Antonio J. Fernández Leiva

Game programming and serious games

Procedural Content generation: the 3 main goals..

PCG: The case of Oil Rush

PCG: The case of Oil Rush


The videogame industry has taken the lead role from the entertainment business, with a total consumer spent of $24.75 billion in 2011 [1] and estimated game revenues of $70.4 billion worldwide in 2013 (which represents a 6% year-on-year increase), according to Newzoo’s 2013 Global Games Market Report [2]. Moreover, the number of gamers was expected to surpass 1.2 billion by the end of that year. This situation has motivated the research applied to videogames, which has been acquiring notoriety during the last years, involving many areas such as psychology and player satisfaction, marketing and gamication, computational intelligence, computer graphics, and even education and health (serious games). The quality and appealing of video-games used to rely on their graphical quality until the last decade, but now, their attractiveness falls on additional features such as the music, the player immersion into the game and interesting storylines. It is hard to evaluate how amusing a game is because this evaluation depends on each player, nevertheless there is a relationship between player satisfaction and fun [3]. Nowadays, interesting new challenges and goals are emerging within the area of video games, especially in the field of articial and computational intelligence in games [4].

As I have already mentioned in a previous post, Procedural Content Generation (PCG) [5, 6] refers to the algorithmic creation of game content, either with human intervention or without it, such as maps, levels, textures, characters, rules and quests, but excluding the behavior of non-playable characters (what is considered in the scientific community as generation of game AI and not content generated procedurally….difference that might be the issue to discuss in  a  future post 😉  and the game engine itself.  The use of PCG has several advantages, including saving memory and disk space, improving human creativity and providing adaptivity to games. These benets are well known by the industry as demonstrated by the use of PCG techniques during the development of commercial games such as Borderlands saga with procedurally generated weapons and items, Skyrim (terrains and forests), and Minecraft or Terraria with procedurally generated worlds. We are thus in front of an exciting field that can controbute siginificantly to change the mechanism of producing(implementing videogames.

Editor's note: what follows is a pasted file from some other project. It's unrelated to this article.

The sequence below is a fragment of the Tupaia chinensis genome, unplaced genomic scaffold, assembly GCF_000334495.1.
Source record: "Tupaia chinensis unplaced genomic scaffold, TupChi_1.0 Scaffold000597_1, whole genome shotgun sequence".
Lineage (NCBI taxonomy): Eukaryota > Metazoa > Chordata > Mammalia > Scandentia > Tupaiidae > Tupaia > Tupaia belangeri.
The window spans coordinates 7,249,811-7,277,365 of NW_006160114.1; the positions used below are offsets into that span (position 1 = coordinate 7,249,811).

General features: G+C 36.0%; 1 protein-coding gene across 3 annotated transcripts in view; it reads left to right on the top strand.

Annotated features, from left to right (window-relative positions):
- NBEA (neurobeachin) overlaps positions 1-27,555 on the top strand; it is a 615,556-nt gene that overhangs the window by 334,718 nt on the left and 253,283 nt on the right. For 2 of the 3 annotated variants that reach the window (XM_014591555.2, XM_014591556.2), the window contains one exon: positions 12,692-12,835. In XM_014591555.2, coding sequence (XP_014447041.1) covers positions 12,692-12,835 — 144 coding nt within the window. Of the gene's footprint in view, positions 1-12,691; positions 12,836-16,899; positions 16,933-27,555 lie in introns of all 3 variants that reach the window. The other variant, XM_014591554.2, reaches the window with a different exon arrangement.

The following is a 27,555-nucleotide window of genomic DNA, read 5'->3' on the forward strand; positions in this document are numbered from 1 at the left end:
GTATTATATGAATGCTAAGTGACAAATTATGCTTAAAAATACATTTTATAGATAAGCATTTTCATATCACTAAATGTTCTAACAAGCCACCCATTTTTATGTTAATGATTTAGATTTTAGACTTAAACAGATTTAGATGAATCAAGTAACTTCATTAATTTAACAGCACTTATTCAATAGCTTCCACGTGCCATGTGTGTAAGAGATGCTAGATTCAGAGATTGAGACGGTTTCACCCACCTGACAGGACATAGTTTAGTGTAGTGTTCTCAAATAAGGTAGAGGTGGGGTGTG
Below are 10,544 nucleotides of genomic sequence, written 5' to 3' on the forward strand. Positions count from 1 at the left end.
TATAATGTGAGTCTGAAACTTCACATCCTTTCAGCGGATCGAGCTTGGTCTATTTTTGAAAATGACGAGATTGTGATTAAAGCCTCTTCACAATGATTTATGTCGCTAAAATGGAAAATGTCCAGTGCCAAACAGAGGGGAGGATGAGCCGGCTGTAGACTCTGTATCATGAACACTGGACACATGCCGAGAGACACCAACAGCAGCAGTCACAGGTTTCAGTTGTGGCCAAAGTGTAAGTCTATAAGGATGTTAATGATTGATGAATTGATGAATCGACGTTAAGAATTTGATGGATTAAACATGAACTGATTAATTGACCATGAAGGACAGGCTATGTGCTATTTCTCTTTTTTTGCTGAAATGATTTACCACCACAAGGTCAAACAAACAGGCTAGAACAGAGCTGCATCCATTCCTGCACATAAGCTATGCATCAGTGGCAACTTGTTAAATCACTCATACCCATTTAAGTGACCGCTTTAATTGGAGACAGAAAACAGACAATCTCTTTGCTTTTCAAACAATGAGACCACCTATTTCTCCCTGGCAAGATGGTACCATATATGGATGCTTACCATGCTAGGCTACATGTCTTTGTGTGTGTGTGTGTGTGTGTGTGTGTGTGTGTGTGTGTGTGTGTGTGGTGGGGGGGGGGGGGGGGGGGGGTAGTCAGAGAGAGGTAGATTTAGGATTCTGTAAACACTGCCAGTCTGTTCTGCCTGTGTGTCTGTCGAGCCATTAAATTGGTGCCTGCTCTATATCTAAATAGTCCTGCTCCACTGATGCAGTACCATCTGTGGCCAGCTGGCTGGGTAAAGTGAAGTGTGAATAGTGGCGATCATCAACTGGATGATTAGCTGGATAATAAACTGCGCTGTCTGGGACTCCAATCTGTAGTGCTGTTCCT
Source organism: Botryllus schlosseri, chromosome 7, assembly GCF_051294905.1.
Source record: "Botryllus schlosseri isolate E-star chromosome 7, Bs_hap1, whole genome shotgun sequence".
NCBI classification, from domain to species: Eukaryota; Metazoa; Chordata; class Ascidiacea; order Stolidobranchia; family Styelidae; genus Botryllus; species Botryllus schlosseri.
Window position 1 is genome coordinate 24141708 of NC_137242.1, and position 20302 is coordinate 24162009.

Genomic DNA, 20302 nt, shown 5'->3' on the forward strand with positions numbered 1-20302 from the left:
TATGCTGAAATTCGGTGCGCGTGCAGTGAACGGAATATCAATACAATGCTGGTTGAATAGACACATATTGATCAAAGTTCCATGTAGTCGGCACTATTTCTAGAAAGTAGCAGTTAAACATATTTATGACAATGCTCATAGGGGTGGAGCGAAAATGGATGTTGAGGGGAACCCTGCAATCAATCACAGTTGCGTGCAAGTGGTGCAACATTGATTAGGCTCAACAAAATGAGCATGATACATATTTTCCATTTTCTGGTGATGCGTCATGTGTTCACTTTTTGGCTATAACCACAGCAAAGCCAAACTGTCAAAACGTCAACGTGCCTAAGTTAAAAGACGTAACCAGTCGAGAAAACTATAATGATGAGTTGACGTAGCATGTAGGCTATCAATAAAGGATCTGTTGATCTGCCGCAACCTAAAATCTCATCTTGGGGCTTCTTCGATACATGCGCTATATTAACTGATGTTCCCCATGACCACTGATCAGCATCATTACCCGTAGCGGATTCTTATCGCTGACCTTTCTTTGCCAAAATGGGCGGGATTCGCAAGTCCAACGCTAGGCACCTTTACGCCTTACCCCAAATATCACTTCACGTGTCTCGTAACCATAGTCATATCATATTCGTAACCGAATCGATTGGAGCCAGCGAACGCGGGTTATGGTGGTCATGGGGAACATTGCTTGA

At the moment, there are three main goals [5] of PCG research that are currently not obtainable and it would require signicant further research effort:

  • Multi-level multi-content PCG (i.e. systems that are able to generate multiple types of quality content at multiple levels of granularity in a coherent fashion while taking game design constraints into consideration),
  • PCG-based game design (i.e. creating games where a PCG algorithm is an essential part of the game instead of being a design tool) and
  • PCG systems that could create complete games including the rules and game engine.

Are you ready to take up the challenges?




Three exciting goals with no doubt! But also three really-very-difficut-to-handle challenges! Precisely, to deal with PCG and its main goals the SME SERIGAMES Spain S.L.  have been recentñy created (well, to be honest, we are taking decisive steps in its creation)….I hope I can tell you more about this company in a near future……..



[1] Entertainment Software Association, Essential facts about the computer and video game industry (2012). URL
[2] T. Hagoort, P. Warman, 2013 global games market report, Tech. rep., Newzoo, accessed 20 Jan 2014 (2013). URL
[3] M. Nogueira, C. Cotta, A. J. Fernandez-Leiva, On modeling, evaluating and increasing players’ satisfaction quantitatively: Steps towards a taxonomy, in: C. D. Chio, et al. (Eds.), Applications of Evolutionary Computation, Vol. 7248 of Lecture Notes in Computer Science, Springer-Verlag, Malaga, Spain, 2012, pp. 245{254.

[4] S. M. Lucas, M.Mateas, M. Preuss, P. Spronck, J. Togelius (Eds.), Articial and Computational Intelligence in Games, Vol. 6 of Dagstuhl Follow-Ups, Schloss Dagstuhl – Leibniz-Zentrum fuer Informatik, 2013.

[5] J. Togelius, A. J. Champandard, P. L. Lanzi, M. Mateas, A. Paiva, M. Preuss, K. O. Stanley, Procedural Content Generation: Goals, Challenges and Actionable Steps, in: S. M. Lucas, M. Mateas, M. Preuss, P. Spronck, J. Togelius (Eds.), Articial and Computational Intelligence in Games, Vol. 6 of Dagstuhl Follow-Ups, Schloss Dagstuhl{Leibniz-Zentrum fuer Informatik, Dagstuhl, Germany, 2013, pp. 61{75.

[6] M. Hendrikx, S. Meijer, J. Van Der Velden, A. Iosup, Procedural content generation for games: A survey, ACM Trans. Multimedia Comput. Commun. Appl. 9 (1) (2013) 1:1-1:22.

 Note: Part of this post has been taken (and adjusted) from a paper of mine co-authorised with Carlos Cotta and Raúl Lara-Cabrera that have been submitted for publication in a reserach journal.

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